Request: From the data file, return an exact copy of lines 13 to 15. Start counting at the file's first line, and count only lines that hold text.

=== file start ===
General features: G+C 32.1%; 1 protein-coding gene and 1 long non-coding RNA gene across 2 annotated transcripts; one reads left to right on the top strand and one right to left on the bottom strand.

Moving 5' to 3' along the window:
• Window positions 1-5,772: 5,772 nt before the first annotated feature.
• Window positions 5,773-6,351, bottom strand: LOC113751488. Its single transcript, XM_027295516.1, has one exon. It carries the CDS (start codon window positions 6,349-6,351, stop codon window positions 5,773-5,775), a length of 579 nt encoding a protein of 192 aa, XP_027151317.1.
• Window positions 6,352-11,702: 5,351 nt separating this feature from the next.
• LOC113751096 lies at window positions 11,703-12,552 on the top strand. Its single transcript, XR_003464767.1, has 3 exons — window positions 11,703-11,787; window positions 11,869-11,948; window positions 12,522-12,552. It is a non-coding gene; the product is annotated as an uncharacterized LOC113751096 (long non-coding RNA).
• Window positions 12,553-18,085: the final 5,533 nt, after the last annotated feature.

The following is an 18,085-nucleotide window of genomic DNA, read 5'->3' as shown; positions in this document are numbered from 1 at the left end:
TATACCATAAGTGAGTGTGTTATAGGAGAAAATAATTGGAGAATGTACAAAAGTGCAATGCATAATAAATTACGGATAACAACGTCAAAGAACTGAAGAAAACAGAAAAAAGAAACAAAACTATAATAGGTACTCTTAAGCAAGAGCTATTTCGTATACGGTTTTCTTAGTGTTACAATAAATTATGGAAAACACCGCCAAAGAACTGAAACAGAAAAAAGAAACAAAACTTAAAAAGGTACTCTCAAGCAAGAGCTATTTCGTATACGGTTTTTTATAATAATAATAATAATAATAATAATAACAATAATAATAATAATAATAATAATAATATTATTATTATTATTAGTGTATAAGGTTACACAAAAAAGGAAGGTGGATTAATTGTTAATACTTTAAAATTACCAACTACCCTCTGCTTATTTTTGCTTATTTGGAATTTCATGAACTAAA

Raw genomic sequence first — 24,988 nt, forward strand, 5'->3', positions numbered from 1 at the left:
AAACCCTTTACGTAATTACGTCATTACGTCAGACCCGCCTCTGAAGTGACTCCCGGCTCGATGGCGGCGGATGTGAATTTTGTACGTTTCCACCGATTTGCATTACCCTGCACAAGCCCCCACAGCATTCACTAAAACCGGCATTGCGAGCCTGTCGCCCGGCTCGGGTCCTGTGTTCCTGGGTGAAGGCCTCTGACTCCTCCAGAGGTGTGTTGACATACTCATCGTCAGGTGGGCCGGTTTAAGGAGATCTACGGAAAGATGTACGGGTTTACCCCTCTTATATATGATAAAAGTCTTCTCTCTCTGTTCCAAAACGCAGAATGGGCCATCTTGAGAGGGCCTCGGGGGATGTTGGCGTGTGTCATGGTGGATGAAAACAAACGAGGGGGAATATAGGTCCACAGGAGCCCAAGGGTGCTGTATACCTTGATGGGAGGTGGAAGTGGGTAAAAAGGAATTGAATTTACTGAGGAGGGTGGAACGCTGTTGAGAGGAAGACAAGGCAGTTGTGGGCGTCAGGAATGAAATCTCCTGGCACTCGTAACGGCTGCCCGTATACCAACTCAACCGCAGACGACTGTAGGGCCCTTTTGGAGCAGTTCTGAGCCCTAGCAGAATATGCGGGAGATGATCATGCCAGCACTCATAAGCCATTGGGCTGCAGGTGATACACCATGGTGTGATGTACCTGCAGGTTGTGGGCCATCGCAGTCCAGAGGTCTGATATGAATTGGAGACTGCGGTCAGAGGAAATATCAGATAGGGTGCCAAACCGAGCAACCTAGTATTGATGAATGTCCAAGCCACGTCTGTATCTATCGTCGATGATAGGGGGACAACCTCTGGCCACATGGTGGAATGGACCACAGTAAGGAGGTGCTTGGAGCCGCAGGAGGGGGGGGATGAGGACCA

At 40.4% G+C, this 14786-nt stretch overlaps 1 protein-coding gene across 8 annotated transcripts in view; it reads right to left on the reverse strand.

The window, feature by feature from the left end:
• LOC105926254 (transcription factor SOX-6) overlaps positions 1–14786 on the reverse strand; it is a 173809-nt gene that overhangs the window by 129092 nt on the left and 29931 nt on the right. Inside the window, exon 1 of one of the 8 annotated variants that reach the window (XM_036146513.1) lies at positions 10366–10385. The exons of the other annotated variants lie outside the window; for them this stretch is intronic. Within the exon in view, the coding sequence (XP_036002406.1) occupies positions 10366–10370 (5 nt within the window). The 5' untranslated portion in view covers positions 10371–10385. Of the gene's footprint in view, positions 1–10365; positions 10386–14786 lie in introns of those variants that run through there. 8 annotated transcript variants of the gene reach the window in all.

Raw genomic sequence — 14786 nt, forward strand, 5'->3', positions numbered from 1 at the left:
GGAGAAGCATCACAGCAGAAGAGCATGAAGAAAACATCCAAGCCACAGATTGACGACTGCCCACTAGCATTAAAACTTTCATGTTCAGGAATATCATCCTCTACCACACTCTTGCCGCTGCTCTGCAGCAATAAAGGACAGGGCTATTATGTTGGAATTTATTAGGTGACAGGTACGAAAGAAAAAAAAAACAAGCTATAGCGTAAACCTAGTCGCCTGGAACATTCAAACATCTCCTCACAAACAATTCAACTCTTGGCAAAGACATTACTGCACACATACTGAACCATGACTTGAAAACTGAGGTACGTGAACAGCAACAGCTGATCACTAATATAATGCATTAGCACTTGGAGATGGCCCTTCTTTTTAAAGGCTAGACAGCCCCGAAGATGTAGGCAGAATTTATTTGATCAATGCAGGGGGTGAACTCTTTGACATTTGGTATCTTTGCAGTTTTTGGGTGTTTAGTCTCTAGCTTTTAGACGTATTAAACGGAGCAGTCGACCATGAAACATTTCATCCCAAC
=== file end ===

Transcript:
The window, feature by feature from the left end:
• LOC105926254 (transcription factor SOX-6) overlaps positions 1–14786 on the reverse strand; it is a 173809-nt gene that overhangs the window by 129092 nt on the left and 29931 nt on the right. Inside the window, exon 1 of one of the 8 annotated variants that reach the window (XM_036146513.1) lies at positions 10366–10385. The exons of the other annotated variants lie outside the window; for them this stretch is intronic. Within the exon in view, the coding sequence (XP_036002406.1) occupies positions 10366–10370 (5 nt within the window). The 5' untranslated portion in view covers positions 10371–10385. Of the gene's footprint in view, positions 1–10365; positions 10386–14786 lie in introns of those variants that run through there. 8 annotated transcript variants of the gene reach the window in all.

Raw genomic sequence — 14786 nt, forward strand, 5'->3', positions numbered from 1 at the left: